The independent nature of the U.S. Supreme Court often has bedeviled presidents and members of Congress who would prefer to have more control over the lower-profile but co-equal branch of government.

And for other Americans who disagree with major court rulings — abortion opponents with Roe v. Wade, for example, or campaign finance reform advocates with the 2010 Citizens United decision — the court seems to be out of touch with the will of the public and unresponsive to the political, cultural and social changes going on outside their chambers.

The fact politicians (and the voters who elect them) sometimes bristle at Supreme Court decisions is partly by constitutional design: The court is meant to exercise a check on the power of the executive and legislative branches.

And yet judges have one advantage over presidents and lawmakers: They are appointed for life, and as long as they are still in relatively good health they can stay on the court indefinitely.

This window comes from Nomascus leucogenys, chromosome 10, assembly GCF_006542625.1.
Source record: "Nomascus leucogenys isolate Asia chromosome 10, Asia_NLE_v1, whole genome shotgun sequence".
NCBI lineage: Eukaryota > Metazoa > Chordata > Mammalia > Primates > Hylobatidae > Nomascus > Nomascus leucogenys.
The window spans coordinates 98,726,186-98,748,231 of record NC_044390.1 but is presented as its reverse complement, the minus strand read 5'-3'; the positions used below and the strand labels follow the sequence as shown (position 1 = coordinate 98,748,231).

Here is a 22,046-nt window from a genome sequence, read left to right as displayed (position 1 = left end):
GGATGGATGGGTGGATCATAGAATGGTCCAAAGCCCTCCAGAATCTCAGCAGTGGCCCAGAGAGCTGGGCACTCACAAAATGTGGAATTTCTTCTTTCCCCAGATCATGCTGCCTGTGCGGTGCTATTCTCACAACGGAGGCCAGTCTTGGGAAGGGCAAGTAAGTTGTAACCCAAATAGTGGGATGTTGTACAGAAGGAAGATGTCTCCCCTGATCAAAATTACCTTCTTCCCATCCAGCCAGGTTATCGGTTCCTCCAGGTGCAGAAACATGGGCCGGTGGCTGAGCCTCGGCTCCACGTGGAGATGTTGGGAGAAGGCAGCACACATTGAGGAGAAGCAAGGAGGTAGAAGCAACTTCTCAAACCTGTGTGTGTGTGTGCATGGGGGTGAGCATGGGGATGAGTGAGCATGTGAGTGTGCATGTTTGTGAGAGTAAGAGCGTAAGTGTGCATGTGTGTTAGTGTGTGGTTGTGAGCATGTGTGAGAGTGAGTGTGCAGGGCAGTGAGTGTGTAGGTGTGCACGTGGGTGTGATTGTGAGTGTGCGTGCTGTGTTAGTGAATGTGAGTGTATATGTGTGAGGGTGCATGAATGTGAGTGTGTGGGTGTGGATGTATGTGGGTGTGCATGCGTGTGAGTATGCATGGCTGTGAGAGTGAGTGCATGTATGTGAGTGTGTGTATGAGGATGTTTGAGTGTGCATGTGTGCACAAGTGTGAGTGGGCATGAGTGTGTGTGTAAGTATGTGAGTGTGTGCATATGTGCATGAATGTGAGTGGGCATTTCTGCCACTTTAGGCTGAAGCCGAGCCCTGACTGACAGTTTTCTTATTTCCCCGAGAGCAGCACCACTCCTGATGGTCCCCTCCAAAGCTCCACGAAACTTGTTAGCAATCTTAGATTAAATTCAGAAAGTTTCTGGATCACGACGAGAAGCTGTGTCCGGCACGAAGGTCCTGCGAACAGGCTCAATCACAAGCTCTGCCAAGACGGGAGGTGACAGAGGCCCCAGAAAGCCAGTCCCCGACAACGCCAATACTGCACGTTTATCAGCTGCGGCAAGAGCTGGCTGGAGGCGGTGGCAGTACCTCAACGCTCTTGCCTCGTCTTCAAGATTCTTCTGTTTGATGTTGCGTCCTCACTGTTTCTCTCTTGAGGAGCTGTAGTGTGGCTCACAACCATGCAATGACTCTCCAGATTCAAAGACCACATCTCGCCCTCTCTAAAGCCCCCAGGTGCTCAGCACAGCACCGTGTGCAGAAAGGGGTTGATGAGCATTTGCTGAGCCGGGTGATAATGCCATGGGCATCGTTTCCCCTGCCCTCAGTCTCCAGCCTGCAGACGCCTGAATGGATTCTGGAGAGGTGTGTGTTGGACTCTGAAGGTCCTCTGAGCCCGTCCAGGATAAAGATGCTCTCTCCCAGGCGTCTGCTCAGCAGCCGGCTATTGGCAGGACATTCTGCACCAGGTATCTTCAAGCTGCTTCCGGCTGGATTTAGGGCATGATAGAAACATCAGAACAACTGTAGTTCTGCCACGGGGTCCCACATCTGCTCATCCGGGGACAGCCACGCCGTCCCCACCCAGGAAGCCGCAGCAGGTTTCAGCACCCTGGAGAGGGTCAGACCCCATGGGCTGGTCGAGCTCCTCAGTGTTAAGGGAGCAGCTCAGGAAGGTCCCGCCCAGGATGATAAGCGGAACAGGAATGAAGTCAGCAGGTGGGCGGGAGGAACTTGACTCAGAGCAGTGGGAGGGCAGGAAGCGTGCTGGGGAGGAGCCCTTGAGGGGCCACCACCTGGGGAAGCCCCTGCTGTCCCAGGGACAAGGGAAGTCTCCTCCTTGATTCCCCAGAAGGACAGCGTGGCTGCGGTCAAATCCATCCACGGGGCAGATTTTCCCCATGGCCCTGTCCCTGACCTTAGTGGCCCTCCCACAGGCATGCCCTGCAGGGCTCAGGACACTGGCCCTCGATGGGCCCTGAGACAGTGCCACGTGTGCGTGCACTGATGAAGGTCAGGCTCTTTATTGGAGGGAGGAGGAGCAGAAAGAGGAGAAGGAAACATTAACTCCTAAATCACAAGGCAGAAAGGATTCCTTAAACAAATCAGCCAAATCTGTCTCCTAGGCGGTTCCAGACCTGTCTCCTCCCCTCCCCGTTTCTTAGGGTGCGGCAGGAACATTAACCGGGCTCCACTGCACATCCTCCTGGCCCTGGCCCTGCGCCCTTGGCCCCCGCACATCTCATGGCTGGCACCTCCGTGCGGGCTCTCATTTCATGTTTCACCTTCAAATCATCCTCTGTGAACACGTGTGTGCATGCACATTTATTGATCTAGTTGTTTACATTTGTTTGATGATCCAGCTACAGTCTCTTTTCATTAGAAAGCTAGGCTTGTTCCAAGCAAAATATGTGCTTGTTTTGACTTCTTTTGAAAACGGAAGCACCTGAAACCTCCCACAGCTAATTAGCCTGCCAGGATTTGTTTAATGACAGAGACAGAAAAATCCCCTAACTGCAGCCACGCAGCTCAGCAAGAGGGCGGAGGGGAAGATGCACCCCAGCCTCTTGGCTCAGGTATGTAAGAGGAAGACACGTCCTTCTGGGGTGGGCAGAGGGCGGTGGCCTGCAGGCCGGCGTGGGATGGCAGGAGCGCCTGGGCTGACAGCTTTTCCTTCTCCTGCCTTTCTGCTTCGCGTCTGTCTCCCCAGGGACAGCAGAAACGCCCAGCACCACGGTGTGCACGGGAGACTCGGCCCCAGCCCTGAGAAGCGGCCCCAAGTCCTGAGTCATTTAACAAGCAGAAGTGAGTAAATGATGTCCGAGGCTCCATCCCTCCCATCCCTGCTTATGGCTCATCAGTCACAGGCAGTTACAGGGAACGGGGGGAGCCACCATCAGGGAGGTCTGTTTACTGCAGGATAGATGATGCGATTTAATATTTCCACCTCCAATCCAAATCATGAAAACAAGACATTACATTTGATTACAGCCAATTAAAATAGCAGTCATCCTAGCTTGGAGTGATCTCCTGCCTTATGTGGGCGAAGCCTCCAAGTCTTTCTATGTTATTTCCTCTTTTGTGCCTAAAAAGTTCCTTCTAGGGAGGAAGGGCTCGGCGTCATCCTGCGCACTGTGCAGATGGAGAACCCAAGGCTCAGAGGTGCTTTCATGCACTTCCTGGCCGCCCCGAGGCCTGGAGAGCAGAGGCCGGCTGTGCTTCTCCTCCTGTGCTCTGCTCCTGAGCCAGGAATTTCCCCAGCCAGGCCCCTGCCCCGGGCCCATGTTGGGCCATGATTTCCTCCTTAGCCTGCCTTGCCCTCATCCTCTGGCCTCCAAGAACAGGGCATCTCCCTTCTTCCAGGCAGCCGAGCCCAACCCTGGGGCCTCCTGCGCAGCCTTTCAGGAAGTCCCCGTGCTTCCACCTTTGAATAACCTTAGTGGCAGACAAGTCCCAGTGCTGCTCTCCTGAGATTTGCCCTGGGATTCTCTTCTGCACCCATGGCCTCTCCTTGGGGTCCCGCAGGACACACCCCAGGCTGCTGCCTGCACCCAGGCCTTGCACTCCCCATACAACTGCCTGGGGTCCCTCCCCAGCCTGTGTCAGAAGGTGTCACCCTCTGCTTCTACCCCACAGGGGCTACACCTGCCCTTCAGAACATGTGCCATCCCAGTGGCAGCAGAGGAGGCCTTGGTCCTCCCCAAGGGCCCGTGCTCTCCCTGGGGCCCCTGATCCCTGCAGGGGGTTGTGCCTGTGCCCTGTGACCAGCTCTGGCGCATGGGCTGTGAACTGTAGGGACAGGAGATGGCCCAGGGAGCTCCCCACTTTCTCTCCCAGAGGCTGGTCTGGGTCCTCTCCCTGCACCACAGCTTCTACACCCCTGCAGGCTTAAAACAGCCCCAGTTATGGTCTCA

And as life expectancies increase, so do judicial tenures. Before 1970, the average Supreme Court term was 15 years; among those who have retired or died since then, however, the average term has been 26 years. This trend has been exacerbated in recent decades as presidents, seeking to cement their long-term influence on the nation, have appointed justices in their 40s and 50s instead of in their 60s and 70s.

Justices appointed by Presidents George W. Bush or Barack Obama may still be on the bench in the 2050s, when the United States will be a very different nation.

The concept, originally touted by a pair of legal scholars (one a Democrat, one a Republican) in 2002, involves a constitutional amendment creating 18-year terms for justices. One term would expire every two years.

In short, judges still would be independent, but they wouldn’t be fossilized.

— Leader-Telegram, Eau Claire, Wis., Feb. 5


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